SUBMITTED JULY 29, 1977.
DECIDED SEPTEMBER 27, 1977.
Armed robbery. Jackson Superior Court. Before Judge Dunahoo.
Davis, Davidson Hopkins, Ronald K. Hopkins, for appellant.
Nat Hancock, District Attorney, L. Elizabeth Lane, Assistant District Attorney, Arthur K. Bolton, Attorney General, Susan V. Boleyn, Staff Assistant Attorney General, for appellee.
John Henry Smith stands convicted of the armed robbery of a package store in Arcade, Georgia, for which he received a fifteen-year sentence. He appeals on the ground that his identification by the store's proprietor was tainted and was improperly admitted as evidence against him at trial. We affirm.
Charles Segars was standing outside his package store in Arcade, Georgia, when two black males approached. All three entered the store, then one of the two males ordered a six-pack of beer. As he turned back with the order, that person had a pistol pointed at him. Segars was forced to lie down on the floor, while the man with the pistol took his wallet from his pocket and the other emptied his cash drawer, then was ordered to go into the bathroom. He was threatened with death repeatedly. The two men remained in the store about fifteen minutes; when the door slammed, Segars came out to the front of the store, but the two robbers had disappeared.
Segars described the man with the pistol as having scars on his face and short hair, and as being approximately 30 to 35 years old. On the basis of this description, the investigating officer returned once or twice to Mr. Segars with photographs. One of these was a lineup from 1973, from which Segars identified the defendant, John Henry Smith. About a month later, the officer received a tip that Smith was staying with his brother in an Athens trailer park, but Smith escaped when Smith opened the door and saw the officers approaching the trailer. He was arrested several months later in Lavonia where he was using an assumed name.
At this point, thirteen months after the robbery, a lineup was established, including the defendant, for Mr. Segars' viewing. He picked the defendant without any hesitation. He also identified the defendant at trial. The only evidence presented against the defendant was the identification by Segars and the evidence of flight.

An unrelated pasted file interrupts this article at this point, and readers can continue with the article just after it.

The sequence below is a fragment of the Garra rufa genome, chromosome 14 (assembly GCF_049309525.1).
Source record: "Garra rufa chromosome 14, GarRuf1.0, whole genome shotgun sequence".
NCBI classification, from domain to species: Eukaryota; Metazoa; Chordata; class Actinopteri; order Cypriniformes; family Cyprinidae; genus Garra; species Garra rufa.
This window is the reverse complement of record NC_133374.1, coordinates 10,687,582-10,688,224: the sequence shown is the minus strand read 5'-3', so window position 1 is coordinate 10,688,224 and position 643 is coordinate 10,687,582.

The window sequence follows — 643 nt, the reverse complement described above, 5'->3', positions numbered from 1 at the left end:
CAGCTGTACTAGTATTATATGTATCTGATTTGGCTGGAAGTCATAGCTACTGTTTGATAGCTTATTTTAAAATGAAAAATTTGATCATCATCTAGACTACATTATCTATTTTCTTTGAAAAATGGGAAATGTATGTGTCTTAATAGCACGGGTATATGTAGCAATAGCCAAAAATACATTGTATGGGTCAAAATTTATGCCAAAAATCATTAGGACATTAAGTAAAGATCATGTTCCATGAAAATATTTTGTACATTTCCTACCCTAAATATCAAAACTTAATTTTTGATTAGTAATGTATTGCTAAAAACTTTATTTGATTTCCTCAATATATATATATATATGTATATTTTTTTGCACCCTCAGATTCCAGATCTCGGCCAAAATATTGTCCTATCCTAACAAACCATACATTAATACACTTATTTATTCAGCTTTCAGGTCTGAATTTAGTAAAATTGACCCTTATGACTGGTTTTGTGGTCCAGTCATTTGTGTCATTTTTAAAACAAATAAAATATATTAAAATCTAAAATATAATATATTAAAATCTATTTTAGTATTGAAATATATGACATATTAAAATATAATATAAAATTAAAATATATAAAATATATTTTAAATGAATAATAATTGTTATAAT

Smith claims that these identifications were tainted and should have been suppressed by the trial court under the standards set out in Neil v. Biggers, 409 U.S. 188 ( 93 S.C. 375, 34 L.Ed.2d 401) (1972), and Heyward v. State, 236 Ga. 526 ( 224 S.E.2d 383) (1976). The focus of this inquiry is "whether under the `totality of the circumstances,' the identification was reliable even though the confrontation procedure was suggestive." Heyward v. State, supra, p. 528.
The defendant urges that both the initial photo display and the lineup were impermissively suggestive so that a denial of due process resulted. We do not see, and Smith has not shown, how the photo identification was tainted in any manner. Several photos were shown to Segars on one or two occasions, within two days after the incident in which the victim had ample time to observe his assailants. From one, he identified the defendant. We do not find the photo identification suggestive, nor do we find that it tainted Segars' in-court identification of the defendant.
The lineup at which Segars identified Smith consisted of five black males. Smith argues that, although several had facial scars, since one was a little shorter, one a little younger, three had Afros and one was balding while Smith had close cropped hair, three had goatees, which Smith did not have, and only one other was light skinned, though darker than Smith, that Segars' identification was inevitable. We do not agree. It is precisely these and similar characteristics which allowed Segars to identify his assailant, since they were characteristics which formed his impression of the person who robbed him and are consistent with his original description of the robbers. We note in addition that several of these factors, such as the presence of a goatee, were irrelevant since thirteen months had elapsed between the incident and the lineup. Nowhere does Smith allege that these characteristics were suggested to Segars by the police. As we said in Heyward v. State, supra, p. 529, "the point is that even though there be particularities which are extreme, such particularities must be evaluated with the other factors to determine the totality of the circumstances."
The factors to be considered in determining the totality of the circumstances are set out in Neil v. Biggers, supra, p. 199: (1) the opportunity of the witness to view the criminal at the time of the crime, (2) the witness' degree of attention, (3) the accuracy of the witness' prior description of the criminal, (4) the level of certainty demonstrated by the witness at the confrontation, and (5) the length of time between the crime and the confrontation. Smith contests only the last point. We find, however, that the thirteen-month interval alone did not render the lineup identification invalid, especially since Segars had selected the defendant from a photo only days after the incident.
We do not find in the totality of the circumstances that either the photo identification or the lineup were impermissively suggestive. Therefore, the trial court did not err in failing to suppress the identification evidence, and must be affirmed.
Judgment affirmed. All the Justices concur.